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May 30, 2019

Can ordinary consumers forecast future trends in inflation, unemployment, or GDP?

By Richard T Curtin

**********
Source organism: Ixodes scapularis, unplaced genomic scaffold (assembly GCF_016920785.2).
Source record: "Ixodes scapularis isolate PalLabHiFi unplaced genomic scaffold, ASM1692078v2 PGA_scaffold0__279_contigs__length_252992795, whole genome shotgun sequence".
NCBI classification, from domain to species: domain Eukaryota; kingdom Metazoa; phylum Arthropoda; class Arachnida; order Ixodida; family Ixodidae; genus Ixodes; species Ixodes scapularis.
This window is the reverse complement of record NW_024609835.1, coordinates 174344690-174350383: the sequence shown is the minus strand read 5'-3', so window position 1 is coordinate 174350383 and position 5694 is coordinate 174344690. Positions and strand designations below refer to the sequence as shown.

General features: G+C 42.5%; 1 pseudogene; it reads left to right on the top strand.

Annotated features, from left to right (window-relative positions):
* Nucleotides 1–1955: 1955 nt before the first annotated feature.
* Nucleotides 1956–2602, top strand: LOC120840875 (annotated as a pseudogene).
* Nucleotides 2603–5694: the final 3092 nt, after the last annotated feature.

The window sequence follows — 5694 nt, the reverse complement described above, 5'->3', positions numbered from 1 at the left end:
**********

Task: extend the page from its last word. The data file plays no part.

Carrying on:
Conventional theories hold that consumers’ expectations are generally biased and their behaviors passively reflect other economic developments, while Curtin’s theory, which is based on data from the United States and the European Union, finds that the expectations of consumers have an impact on the economy that is independent of other economic forces. Expectations, rather than being uninformed, are based on actual lived experience within the marketplace. Curtin also finds that humans have an innate ability to respond to ambiguous information, which allows their economic expectations to turn negative just when the economy is at its peak, and turn positive just when the economy is at the depths of a downturn. He shows how his new paradigm can explain what were once considered anomalies in why, how, and when expectations are formed. The new paradigm also provides insights about wording and response categories used in worldwide consumer expectation surveys.